And that, I suggest, is the function of these terms: to blur the distinction between the free market and neomercantilism. Such confusion prevails because it works to the advantage of the statist establishment: those who want to defend the free market can more easily be seduced into defending neomercantilism, and those who want to combat neomercantilism can more easily be seduced into combating the free market. Either way, the state remains secure.

3. Please, please, please, don't call it "anarcho-capitalism" or yourself an "anarcho-capitalist."

Murray Rothbard played an invaluable role in developing the movement and ideology of modern libertarianism. The unfortunate term he coined for his brand of icy-pure liberalism is not representative of the rest of his legacy.

Anarcho-capitalism is a term that aims to displease. Any leftist worth his salt most probably reserves the term "capitalist" as a universal label of opprobrium for everything that's wrong with the existing order--just like we use "statist"--and this will immediately turn them off. Worse yet, talking about anarchistic capitalism with social anarchists sounds like your are mixing together the familiar and beloved with the detestable, and is a good recipe for a black eye. Even if you can fend off bodily harm long enough to explain what you mean, you're still going to face an uphill battle against their subconscious, visceral response. There's a reason you'd complement a Chinese person on their "mother's pickled canola root" rather than their "mom's rape."

It's also just an ass-ugly phrase and makes you sound silly to people anywhere on the political spectrum.

If you didn't get the memo, the cool kids are into "free-market anarchism" or "market anarchism." If you're trying to navigate the mindfields of an academic career, maybe you pull a Randy Barnett and make up something like "polycentric legal order."

4. Support "de-monopolization" instead of "privatization."

From Steven Horwitz:

I would like to see us ditch the term “privatization” for two reasons. First, many of the things government does and then “contracts out” are things that no one should be doing in the first place, either publicly or privately. The use of private contractors in Iraq is the most obvious example here. Libertarians need to join, and many have joined, those on the left who have objected to the use of private contractors to do the dirty work of the war. We need to make it quite clear that this (and the war more generally) is not what is meant by free markets, despite what people like Naomi Klein seem to think.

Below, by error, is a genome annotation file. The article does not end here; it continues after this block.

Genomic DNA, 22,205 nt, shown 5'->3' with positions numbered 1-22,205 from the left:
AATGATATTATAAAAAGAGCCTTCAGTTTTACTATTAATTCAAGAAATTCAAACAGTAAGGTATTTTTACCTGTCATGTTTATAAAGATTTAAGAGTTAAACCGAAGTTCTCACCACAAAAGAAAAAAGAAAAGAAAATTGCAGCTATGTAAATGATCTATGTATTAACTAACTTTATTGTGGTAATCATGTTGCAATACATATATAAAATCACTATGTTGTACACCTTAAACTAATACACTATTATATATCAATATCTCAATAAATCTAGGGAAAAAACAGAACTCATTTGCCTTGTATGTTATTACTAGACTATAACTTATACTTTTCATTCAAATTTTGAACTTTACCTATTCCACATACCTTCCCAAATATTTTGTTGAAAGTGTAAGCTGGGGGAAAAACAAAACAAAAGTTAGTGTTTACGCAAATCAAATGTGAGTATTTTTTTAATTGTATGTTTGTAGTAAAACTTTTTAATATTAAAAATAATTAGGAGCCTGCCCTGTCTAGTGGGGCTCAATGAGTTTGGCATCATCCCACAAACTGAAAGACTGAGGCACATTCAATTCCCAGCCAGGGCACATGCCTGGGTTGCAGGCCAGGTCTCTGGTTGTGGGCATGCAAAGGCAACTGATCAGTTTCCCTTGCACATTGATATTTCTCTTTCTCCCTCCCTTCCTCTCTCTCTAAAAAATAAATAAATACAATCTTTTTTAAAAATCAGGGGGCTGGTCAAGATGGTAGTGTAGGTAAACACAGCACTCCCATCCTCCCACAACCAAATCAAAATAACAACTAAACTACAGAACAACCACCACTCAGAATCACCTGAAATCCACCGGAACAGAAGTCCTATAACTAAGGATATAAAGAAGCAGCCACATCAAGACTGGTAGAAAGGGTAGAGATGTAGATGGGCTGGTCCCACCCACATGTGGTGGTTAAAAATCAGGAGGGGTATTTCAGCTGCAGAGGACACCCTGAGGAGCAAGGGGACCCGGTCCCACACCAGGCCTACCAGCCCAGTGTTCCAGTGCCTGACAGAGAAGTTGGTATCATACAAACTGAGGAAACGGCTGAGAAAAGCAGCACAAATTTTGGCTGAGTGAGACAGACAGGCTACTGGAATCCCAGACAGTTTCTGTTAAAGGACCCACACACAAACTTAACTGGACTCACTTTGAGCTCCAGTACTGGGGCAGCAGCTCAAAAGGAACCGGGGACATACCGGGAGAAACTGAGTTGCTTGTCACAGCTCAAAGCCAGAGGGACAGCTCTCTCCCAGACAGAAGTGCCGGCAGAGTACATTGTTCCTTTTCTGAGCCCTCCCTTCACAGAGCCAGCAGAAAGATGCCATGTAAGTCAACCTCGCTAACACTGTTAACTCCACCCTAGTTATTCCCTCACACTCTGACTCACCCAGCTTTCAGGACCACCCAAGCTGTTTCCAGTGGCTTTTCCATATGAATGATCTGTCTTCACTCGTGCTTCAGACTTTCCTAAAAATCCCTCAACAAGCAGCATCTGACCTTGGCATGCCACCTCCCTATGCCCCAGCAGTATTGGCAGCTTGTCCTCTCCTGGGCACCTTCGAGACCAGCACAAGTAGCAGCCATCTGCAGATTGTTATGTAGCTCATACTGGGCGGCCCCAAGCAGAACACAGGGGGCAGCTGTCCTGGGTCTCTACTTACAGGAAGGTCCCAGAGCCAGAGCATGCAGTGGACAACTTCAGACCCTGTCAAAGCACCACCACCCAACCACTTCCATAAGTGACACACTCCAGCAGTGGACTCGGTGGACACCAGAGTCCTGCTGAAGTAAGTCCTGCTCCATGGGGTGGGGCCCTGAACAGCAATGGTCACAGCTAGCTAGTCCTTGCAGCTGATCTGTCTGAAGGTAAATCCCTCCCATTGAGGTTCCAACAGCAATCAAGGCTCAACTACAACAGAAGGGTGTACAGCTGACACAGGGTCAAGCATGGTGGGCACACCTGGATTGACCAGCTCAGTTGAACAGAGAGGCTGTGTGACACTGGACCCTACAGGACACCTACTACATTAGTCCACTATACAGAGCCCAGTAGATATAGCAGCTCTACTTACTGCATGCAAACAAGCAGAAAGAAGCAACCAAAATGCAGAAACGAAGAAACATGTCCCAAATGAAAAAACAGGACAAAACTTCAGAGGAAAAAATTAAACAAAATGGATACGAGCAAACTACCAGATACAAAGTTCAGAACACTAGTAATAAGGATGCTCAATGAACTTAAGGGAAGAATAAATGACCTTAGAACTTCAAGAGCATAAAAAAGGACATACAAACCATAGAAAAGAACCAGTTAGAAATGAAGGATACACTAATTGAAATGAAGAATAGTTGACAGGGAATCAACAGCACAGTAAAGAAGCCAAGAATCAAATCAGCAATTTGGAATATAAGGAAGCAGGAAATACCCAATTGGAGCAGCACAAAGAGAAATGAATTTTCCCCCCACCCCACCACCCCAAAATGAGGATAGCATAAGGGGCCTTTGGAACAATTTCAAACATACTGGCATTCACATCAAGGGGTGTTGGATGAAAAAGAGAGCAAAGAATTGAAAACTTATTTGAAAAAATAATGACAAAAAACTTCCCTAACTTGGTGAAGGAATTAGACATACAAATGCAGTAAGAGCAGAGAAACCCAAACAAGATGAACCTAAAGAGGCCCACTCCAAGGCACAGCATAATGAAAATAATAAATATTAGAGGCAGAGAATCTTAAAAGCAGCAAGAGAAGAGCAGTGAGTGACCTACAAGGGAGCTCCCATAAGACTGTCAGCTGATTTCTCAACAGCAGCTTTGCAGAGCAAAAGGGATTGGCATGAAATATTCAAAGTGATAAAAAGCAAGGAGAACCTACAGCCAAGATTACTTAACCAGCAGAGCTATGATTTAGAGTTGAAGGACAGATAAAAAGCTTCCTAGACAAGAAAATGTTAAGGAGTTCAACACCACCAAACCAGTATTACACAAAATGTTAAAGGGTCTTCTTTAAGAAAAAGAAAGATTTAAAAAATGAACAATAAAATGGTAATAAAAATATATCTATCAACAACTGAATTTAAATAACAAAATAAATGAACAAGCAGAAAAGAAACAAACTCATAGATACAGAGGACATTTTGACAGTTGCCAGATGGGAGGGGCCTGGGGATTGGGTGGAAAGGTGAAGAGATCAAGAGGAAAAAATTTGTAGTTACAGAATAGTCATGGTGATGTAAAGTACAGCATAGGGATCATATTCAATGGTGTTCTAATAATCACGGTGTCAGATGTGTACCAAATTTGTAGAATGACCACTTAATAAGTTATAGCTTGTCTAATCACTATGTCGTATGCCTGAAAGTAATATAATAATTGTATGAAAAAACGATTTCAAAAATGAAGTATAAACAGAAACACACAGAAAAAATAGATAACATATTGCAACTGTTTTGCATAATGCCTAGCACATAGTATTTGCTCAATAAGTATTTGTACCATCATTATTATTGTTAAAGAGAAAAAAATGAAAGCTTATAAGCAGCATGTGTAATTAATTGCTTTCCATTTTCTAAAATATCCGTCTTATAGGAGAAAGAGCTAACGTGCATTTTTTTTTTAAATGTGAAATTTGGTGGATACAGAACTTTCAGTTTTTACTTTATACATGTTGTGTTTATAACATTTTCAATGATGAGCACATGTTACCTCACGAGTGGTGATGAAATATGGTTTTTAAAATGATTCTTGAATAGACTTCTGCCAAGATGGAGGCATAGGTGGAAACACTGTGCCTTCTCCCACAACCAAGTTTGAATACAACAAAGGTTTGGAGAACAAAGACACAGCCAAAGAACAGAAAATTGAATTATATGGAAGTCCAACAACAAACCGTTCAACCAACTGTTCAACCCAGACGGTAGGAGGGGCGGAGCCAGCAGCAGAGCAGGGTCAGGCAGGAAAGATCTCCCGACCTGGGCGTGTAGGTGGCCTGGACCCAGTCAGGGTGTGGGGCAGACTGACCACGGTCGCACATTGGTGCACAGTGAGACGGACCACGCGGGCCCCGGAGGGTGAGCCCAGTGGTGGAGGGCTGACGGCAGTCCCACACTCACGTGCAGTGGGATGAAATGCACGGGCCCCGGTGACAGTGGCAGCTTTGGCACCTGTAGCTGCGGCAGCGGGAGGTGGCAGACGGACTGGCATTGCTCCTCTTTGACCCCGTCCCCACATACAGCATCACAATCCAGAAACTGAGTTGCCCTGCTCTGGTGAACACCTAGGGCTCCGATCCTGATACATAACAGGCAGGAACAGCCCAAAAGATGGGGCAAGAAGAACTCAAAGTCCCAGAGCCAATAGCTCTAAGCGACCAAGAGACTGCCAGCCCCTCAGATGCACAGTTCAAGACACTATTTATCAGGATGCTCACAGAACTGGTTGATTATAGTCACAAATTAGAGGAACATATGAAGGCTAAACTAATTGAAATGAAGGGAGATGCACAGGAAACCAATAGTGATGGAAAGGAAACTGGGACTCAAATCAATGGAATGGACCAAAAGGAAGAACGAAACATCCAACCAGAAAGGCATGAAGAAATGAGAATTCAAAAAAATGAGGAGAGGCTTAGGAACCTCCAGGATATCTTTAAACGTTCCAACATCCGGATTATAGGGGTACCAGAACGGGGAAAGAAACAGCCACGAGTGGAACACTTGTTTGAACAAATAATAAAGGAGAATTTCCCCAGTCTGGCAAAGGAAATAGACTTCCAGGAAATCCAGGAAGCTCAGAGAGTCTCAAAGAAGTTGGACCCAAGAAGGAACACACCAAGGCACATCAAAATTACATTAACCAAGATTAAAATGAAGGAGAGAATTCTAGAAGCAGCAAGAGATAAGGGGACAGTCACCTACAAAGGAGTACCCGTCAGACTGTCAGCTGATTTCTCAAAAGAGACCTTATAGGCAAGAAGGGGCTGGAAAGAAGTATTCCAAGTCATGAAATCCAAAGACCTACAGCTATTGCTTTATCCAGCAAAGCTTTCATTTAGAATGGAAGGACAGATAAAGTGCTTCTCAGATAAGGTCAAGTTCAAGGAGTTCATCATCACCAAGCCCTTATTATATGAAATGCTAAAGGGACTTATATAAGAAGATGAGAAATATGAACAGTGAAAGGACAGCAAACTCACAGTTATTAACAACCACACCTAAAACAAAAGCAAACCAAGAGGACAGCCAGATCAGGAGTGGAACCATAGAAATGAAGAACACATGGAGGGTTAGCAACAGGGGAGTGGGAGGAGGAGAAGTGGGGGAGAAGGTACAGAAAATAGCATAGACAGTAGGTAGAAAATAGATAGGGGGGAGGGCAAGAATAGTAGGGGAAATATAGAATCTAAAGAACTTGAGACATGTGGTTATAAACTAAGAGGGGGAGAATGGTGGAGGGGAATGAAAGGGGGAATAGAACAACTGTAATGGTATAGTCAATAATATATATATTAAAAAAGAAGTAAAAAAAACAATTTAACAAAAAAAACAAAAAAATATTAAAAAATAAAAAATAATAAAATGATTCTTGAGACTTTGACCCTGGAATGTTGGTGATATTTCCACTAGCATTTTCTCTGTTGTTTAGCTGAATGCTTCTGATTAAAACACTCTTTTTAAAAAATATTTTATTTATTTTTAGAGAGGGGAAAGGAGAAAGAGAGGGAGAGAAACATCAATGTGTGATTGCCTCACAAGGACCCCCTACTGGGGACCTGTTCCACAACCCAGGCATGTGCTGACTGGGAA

Second, in the cases where state-provided goods and services could be better supplied in the market, the real goal is not “privatization” but “de-monopolization.” What advocates of free markets should be arguing is that the monopoly privilege bestowed by government is the source of trouble, regardless of whether the organization receiving that privilege is public or private. Rather than selling off or contracting out these monopoly privileges, we should abolish them and reduce any other barriers to entry in the industries in question.

If you hew to these rules I think you'll find it easier to tip-toe around people's prejudices and ingrained responses and slip dangerous ideas into their heads. Good luck!

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Terms to avoid

Terms to avoid sounds reasonable, though it's such an ingrained habit to use "capitalism" and "socialism" that I think it will take a while to change. Some of the alternatives offered don't seem compelling - freed market (eyeroll) and de-monopolization (demonomamonowhat?).

Of the offered alternatives, I like "market" and "market anarchism". That's pretty much it. However, I have also seen the term "market" abused. There may not be any great solution in terminology to the problem of confusion and misunderstanding.